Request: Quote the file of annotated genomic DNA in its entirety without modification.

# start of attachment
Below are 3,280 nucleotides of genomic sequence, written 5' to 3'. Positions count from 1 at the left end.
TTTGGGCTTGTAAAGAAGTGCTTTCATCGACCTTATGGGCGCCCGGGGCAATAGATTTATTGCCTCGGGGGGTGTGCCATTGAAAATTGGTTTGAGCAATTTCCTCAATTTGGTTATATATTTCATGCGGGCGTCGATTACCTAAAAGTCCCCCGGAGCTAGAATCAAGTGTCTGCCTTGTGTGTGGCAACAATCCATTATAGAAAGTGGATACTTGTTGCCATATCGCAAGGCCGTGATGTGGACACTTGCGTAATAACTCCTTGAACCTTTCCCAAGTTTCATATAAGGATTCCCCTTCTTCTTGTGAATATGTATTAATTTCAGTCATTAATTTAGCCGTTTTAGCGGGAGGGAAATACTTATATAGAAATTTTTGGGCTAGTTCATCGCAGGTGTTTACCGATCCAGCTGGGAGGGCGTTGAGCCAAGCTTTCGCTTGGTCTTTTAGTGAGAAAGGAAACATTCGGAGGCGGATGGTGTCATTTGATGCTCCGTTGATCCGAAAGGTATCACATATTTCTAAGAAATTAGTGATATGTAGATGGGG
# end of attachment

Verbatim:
Below are 3,280 nucleotides of genomic sequence, written 5' to 3'. Positions count from 1 at the left end.
TTTGGGCTTGTAAAGAAGTGCTTTCATCGACCTTATGGGCGCCCGGGGCAATAGATTTATTGCCTCGGGGGGTGTGCCATTGAAAATTGGTTTGAGCAATTTCCTCAATTTGGTTATATATTTCATGCGGGCGTCGATTACCTAAAAGTCCCCCGGAGCTAGAATCAAGTGTCTGCCTTGTGTGTGGCAACAATCCATTATAGAAAGTGGATACTTGTTGCCATATCGCAAGGCCGTGATGTGGACACTTGCGTAATAACTCCTTGAACCTTTCCCAAGTTTCATATAAGGATTCCCCTTCTTCTTGTGAATATGTATTAATTTCAGTCATTAATTTAGCCGTTTTAGCGGGAGGGAAATACTTATATAGAAATTTTTGGGCTAGTTCATCGCAGGTGTTTACCGATCCAGCTGGGAGGGCGTTGAGCCAAGCTTTCGCTTGGTCTTTTAGTGAGAAAGGAAACATTCGGAGGCGGATGGTGTCATTTGATGCTCCGTTGATCCGAAAGGTATCACATATTTCTAAGAAATTAGTGATATGTAGATGGGG